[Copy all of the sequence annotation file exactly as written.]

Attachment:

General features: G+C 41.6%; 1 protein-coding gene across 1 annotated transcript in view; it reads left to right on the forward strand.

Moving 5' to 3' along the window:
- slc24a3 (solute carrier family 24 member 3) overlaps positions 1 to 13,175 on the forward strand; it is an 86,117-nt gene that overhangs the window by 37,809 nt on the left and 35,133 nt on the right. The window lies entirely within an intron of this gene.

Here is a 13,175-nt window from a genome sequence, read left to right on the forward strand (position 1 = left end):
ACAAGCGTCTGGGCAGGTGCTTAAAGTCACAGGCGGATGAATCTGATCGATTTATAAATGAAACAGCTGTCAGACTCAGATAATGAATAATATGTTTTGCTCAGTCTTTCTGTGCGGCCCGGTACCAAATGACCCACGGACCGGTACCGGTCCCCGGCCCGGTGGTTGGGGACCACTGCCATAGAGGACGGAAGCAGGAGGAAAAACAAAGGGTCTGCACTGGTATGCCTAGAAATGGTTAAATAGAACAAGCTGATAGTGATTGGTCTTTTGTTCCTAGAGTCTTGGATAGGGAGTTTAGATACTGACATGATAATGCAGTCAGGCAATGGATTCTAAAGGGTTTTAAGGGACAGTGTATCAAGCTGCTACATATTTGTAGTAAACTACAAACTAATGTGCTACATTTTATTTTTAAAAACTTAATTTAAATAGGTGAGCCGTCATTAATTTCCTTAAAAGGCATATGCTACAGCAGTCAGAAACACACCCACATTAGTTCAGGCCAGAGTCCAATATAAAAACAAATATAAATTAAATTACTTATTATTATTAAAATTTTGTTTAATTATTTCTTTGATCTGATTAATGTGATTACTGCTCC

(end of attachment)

General features: G+C 41.6%; 1 protein-coding gene across 1 annotated transcript in view; it reads left to right on the forward strand.

Moving 5' to 3' along the window:
- slc24a3 (solute carrier family 24 member 3) overlaps positions 1 to 13,175 on the forward strand; it is an 86,117-nt gene that overhangs the window by 37,809 nt on the left and 35,133 nt on the right. The window lies entirely within an intron of this gene.

Here is a 13,175-nt window from a genome sequence, read left to right on the forward strand (position 1 = left end):
ACAAGCGTCTGGGCAGGTGCTTAAAGTCACAGGCGGATGAATCTGATCGATTTATAAATGAAACAGCTGTCAGACTCAGATAATGAATAATATGTTTTGCTCAGTCTTTCTGTGCGGCCCGGTACCAAATGACCCACGGACCGGTACCGGTCCCCGGCCCGGTGGTTGGGGACCACTGCCATAGAGGACGGAAGCAGGAGGAAAAACAAAGGGTCTGCACTGGTATGCCTAGAAATGGTTAAATAGAACAAGCTGATAGTGATTGGTCTTTTGTTCCTAGAGTCTTGGATAGGGAGTTTAGATACTGACATGATAATGCAGTCAGGCAATGGATTCTAAAGGGTTTTAAGGGACAGTGTATCAAGCTGCTACATATTTGTAGTAAACTACAAACTAATGTGCTACATTTTATTTTTAAAAACTTAATTTAAATAGGTGAGCCGTCATTAATTTCCTTAAAAGGCATATGCTACAGCAGTCAGAAACACACCCACATTAGTTCAGGCCAGAGTCCAATATAAAAACAAATATAAATTAAATTACTTATTATTATTAAAATTTTGTTTAATTATTTCTTTGATCTGATTAATGTGATTACTGCTCC